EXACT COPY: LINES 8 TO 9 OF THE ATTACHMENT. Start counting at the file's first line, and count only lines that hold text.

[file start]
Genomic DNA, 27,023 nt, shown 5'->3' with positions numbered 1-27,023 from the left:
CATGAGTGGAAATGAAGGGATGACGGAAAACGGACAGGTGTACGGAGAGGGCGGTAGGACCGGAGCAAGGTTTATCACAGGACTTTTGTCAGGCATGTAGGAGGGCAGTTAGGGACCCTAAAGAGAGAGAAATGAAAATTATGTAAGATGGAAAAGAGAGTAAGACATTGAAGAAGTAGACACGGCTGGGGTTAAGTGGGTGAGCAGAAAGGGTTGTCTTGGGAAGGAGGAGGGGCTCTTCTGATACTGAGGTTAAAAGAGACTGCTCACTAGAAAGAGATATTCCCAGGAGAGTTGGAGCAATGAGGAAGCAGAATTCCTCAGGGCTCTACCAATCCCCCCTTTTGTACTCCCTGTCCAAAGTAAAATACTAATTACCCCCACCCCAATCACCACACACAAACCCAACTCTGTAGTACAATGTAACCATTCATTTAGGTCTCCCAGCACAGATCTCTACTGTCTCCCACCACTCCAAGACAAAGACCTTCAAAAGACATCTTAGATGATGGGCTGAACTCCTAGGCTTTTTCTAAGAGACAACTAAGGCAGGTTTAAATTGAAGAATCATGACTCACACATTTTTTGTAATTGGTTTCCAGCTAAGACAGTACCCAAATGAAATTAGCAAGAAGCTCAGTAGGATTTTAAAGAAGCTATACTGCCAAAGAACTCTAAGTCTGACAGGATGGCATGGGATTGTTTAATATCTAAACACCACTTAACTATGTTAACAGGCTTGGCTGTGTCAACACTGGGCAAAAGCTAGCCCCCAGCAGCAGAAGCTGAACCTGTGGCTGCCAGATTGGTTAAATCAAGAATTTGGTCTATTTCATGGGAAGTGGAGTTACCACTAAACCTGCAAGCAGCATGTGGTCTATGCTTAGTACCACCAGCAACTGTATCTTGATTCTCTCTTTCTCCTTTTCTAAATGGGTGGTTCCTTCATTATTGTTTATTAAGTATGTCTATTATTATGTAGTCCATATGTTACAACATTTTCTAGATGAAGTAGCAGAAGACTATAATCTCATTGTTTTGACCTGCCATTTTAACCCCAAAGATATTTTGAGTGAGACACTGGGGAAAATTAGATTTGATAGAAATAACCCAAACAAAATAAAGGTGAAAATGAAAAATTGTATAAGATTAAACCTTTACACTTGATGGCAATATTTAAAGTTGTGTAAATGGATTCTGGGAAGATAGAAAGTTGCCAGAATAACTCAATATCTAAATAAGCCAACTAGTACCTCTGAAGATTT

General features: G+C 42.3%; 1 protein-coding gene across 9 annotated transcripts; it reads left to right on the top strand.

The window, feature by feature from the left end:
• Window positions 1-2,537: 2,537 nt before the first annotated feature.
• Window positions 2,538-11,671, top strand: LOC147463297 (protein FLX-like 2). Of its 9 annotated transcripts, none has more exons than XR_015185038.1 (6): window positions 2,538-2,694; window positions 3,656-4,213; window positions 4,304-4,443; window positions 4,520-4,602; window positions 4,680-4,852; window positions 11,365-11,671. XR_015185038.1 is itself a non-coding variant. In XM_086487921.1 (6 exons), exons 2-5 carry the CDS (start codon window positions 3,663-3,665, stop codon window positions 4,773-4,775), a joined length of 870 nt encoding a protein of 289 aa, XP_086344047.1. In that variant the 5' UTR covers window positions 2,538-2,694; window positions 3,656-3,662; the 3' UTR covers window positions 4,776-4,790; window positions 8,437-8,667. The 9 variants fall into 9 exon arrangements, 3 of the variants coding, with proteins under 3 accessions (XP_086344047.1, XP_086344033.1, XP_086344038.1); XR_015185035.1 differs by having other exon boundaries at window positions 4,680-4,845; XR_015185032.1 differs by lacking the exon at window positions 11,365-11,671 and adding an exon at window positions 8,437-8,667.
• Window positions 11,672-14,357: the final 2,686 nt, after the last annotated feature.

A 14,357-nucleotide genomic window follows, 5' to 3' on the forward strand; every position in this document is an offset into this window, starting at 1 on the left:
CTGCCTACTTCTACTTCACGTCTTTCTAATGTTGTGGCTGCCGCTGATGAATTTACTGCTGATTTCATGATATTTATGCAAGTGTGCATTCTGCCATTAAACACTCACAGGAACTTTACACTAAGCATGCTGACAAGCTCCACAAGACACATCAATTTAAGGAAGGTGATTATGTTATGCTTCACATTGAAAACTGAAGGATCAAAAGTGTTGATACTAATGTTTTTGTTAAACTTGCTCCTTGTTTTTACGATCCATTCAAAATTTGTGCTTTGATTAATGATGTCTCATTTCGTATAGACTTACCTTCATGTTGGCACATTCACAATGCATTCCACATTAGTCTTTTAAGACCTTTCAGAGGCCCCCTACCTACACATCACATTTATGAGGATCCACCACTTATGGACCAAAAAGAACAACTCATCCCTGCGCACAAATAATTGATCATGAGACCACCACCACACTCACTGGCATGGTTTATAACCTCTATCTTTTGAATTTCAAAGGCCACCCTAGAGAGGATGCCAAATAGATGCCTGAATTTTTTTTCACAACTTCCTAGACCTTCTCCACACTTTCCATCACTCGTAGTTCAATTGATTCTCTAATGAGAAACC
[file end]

A 14,357-nucleotide genomic window follows, 5' to 3' on the forward strand; every position in this document is an offset into this window, starting at 1 on the left:
CTGCCTACTTCTACTTCACGTCTTTCTAATGTTGTGGCTGCCGCTGATGAATTTACTGCTGATTTCATGATATTTATGCAAGTGTGCATTCTGCCATTAAACACTCACAGGAACTTTACACTAAGCATGCTGACAAGCTCCACAAGACACATCAATTTAAGGAAGGTGATTATGTTATGCTTCACATTGAAAACTGAAGGATCAAAAGTGTTGATACTAATGTTTTTGTTAAACTTGCTCCTTGTTTTTACGATCCATTCAAAATTTGTGCTTTGATTAATGATGTCTCATTTCGTATAGACTTACCTTCATGTTGGCACATTCACAATGCATTCCACATTAGTCTTTTAAGACCTTTCAGAGGCCCCCTACCTACACATCACATTTATGAGGATCCACCACTTATGGACCAAAAAGAACAACTCATCCCTGCGCACAAATAATTGATCATGAGACCACCACCACACTCACTGGCATGGTTTATAACCTCTATCTTTTGAATTTCAAAGGCCACCCTAGAGAGGATGCCAAATAGATGCCTGAATTTTTTTTCACAACTTCCTAGACCTTCTCCACACTTTCCATCACTCGTAGTTCAATTGATTCTCTAATGAGAAACC